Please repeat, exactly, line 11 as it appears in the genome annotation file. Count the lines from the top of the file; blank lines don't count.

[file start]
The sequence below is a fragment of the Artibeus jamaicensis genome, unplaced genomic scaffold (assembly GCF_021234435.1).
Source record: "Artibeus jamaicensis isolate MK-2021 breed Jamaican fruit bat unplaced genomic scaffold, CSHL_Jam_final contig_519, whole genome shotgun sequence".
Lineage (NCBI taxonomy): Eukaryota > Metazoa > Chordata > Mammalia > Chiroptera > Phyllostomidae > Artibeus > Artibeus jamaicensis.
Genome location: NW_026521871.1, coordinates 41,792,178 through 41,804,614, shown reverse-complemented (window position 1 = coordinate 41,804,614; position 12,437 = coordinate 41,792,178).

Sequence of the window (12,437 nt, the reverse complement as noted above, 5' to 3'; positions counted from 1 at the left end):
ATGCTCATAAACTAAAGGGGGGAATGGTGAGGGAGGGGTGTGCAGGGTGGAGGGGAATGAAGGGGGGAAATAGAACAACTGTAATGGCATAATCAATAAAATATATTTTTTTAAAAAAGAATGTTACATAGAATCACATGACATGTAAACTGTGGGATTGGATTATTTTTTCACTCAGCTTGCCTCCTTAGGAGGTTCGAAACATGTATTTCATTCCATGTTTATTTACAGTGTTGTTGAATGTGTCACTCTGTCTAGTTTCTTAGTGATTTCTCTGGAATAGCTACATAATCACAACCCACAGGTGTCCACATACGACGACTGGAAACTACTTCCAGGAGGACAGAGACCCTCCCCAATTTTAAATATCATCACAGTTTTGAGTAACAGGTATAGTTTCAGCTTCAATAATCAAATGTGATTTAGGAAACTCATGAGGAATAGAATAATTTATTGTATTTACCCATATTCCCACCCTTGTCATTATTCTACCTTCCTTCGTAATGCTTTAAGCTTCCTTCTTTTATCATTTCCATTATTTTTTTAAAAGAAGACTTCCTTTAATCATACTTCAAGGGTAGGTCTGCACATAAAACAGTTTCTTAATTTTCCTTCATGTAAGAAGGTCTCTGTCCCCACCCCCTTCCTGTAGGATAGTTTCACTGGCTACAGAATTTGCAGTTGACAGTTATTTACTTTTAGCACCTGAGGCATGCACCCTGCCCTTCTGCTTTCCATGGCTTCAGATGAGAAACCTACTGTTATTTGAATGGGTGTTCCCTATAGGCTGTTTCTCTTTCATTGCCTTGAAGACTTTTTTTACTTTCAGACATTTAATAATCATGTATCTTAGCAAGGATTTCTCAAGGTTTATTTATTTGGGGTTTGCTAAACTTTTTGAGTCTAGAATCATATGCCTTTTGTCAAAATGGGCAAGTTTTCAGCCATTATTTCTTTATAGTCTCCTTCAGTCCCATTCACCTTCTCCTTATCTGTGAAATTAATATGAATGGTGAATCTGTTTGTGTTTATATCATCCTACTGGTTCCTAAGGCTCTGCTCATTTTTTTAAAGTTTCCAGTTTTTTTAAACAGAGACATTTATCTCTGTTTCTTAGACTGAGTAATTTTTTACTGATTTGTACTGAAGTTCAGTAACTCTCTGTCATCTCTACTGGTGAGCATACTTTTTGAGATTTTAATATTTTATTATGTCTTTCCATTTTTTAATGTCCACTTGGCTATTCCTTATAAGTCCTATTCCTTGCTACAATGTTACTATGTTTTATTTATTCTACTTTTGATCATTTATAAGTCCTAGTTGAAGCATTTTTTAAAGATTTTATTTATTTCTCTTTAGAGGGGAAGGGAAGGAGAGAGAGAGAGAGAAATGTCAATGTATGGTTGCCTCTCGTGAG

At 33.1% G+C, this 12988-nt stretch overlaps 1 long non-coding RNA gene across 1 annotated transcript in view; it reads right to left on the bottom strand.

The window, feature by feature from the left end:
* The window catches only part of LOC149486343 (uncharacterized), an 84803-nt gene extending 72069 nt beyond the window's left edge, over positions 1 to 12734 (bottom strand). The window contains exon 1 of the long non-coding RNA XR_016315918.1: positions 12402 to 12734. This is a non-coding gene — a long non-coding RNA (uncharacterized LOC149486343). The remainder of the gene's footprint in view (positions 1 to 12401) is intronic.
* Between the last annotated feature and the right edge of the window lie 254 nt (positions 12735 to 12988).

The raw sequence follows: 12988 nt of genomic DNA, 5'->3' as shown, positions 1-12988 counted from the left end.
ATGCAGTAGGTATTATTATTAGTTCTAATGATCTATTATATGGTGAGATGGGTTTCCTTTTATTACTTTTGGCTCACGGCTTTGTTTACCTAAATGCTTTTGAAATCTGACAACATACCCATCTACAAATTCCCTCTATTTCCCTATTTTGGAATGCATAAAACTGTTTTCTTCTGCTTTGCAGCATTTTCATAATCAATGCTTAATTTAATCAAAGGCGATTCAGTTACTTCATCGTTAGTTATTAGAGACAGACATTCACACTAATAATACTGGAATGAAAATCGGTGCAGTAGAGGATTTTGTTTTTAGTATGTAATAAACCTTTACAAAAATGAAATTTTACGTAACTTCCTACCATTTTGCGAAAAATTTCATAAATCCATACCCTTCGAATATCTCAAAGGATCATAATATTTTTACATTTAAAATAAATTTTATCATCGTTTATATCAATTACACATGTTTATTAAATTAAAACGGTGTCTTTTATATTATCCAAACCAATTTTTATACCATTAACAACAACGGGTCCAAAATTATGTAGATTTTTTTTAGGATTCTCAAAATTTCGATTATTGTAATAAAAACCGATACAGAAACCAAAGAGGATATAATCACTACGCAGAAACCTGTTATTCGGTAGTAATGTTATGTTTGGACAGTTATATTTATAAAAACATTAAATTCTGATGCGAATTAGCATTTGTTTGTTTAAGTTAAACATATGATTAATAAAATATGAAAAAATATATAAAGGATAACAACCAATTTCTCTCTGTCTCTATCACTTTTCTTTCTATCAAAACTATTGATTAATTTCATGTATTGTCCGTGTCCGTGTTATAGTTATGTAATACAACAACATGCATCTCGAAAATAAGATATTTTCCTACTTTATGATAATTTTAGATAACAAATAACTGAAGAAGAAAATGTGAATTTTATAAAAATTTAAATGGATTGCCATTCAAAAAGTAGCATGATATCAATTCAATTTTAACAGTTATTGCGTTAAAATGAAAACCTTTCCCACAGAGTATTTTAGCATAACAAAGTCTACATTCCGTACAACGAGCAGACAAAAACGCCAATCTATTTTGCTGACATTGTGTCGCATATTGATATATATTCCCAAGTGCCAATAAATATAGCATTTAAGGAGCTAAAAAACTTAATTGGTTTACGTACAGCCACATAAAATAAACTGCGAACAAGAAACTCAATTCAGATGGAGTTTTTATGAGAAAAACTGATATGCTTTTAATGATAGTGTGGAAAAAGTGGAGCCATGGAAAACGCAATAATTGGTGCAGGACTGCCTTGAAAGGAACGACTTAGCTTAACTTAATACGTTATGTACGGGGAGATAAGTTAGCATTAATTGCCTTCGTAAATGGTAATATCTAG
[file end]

The raw sequence follows: 12988 nt of genomic DNA, 5'->3' as shown, positions 1-12988 counted from the left end.